Valuation Certificate FAQs
What will my rates liability be?
An estimate of your 2024 rates liability can be calculated here
What do I do if I have received a valuation certificate for a property I no longer occupy?
The property description/use/address etc. is incorrect, how do I change it?
If any of the details on the Valuation Certificate are incorrect, you need to appeal to the independent Valuation Tribunal.
If your postal address is not 100% correct you need to contact your Local Authority as they provide us with this information.
Why is there a Revaluation taking place?
Having a modern valuation base is very important for the levying of commercial rates on a fair and equitable basis across all property sectors. The Valuation Acts provide for the revaluation of all rateable property within a rating authority area to reflect changes in value due to economic factors such as differential movements in property values or other external factors and changes in the local business environment.
A revaluation will bring more equity, uniformity, fairness, and transparency into the local authority rating system resulting in a more equitable distribution of commercial rates among ratepayers.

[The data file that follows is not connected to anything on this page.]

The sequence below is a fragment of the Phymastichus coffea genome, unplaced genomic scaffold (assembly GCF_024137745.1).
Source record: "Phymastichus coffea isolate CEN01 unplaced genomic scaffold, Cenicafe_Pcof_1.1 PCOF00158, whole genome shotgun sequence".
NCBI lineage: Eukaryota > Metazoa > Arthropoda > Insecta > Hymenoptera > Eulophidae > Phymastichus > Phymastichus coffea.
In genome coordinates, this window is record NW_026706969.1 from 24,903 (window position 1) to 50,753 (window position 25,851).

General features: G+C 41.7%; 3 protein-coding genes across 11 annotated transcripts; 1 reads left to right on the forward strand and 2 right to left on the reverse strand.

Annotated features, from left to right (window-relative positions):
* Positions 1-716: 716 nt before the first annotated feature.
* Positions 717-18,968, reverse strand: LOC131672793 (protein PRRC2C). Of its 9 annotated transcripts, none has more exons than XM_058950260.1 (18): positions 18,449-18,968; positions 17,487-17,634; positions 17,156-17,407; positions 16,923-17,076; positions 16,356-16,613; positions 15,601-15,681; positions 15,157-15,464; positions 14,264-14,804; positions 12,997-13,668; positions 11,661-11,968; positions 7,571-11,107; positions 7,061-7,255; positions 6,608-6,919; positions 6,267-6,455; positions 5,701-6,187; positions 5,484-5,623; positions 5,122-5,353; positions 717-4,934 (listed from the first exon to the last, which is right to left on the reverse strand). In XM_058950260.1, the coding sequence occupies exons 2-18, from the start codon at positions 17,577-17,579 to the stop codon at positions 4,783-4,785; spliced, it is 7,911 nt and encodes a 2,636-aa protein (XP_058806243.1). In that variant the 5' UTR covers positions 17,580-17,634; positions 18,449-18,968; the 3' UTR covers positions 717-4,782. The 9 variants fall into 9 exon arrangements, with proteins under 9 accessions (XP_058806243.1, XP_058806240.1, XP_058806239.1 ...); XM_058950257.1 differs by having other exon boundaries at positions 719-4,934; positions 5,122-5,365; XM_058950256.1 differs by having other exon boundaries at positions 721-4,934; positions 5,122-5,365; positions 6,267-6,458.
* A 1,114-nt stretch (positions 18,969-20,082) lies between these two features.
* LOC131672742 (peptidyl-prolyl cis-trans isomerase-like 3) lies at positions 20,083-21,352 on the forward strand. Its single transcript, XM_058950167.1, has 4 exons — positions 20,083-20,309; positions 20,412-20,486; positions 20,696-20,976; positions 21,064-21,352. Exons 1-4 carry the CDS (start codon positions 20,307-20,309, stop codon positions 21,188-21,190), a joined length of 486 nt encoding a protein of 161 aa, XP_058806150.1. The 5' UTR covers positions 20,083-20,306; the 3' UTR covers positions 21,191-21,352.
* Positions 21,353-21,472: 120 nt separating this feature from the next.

What is the valuation based on?
A valuation for commercial rates purposes is arrived at by estimating the Net Annual Value of the property in question, at a specified valuation date. For Reval 2023 this is 1st February 2022. The term “net annual value” has a legal definition and is set out in section 48 of the Valuation Act 2001 as “the rent for which, one year with another, the property might, in its actual state, be reasonably expected to let from year to year, on the assumption that the probable average annual cost of repairs, insurance and other expenses (if any) that would be necessary to maintain the property in that state, and all rates and other taxes payable in respect of the property, are borne by the tenant”. This definition of Net Annual Value is applied to all rateable properties and classes of business on a nationwide basis.
Estimating the Net Annual Value of a rateable property is an evidence-based exercise. During a revaluation, the Valuation Office analyses relevant market rental transactions for all rateable properties in accordance with the legislation, best practice internationally as set out in published Practice Guidance Notes, well-established valuation principles and case law arising from the independent Valuation Tribunal and the Higher Courts. The conclusions drawn from that analysis is applied to similarly circumstanced property using the “comparative” method of valuation which, as the name implies, employs direct comparison with other similar properties.